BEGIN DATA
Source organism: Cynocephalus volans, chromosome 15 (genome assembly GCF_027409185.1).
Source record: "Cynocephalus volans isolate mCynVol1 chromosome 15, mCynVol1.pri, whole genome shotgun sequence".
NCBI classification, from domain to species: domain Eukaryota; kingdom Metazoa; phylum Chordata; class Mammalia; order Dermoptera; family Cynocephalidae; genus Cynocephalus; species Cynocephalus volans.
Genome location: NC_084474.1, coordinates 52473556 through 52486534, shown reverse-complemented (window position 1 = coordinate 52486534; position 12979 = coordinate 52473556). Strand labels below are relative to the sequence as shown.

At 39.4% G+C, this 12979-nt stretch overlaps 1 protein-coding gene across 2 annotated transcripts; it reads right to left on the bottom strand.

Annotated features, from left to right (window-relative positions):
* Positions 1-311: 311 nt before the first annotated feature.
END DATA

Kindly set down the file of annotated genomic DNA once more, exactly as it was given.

Source organism: Cynocephalus volans, chromosome 15 (genome assembly GCF_027409185.1).
Source record: "Cynocephalus volans isolate mCynVol1 chromosome 15, mCynVol1.pri, whole genome shotgun sequence".
NCBI classification, from domain to species: domain Eukaryota; kingdom Metazoa; phylum Chordata; class Mammalia; order Dermoptera; family Cynocephalidae; genus Cynocephalus; species Cynocephalus volans.
Genome location: NC_084474.1, coordinates 52473556 through 52486534, shown reverse-complemented (window position 1 = coordinate 52486534; position 12979 = coordinate 52473556). Strand labels below are relative to the sequence as shown.

At 39.4% G+C, this 12979-nt stretch overlaps 1 protein-coding gene across 2 annotated transcripts; it reads right to left on the bottom strand.

Annotated features, from left to right (window-relative positions):
* Positions 1-311: 311 nt before the first annotated feature.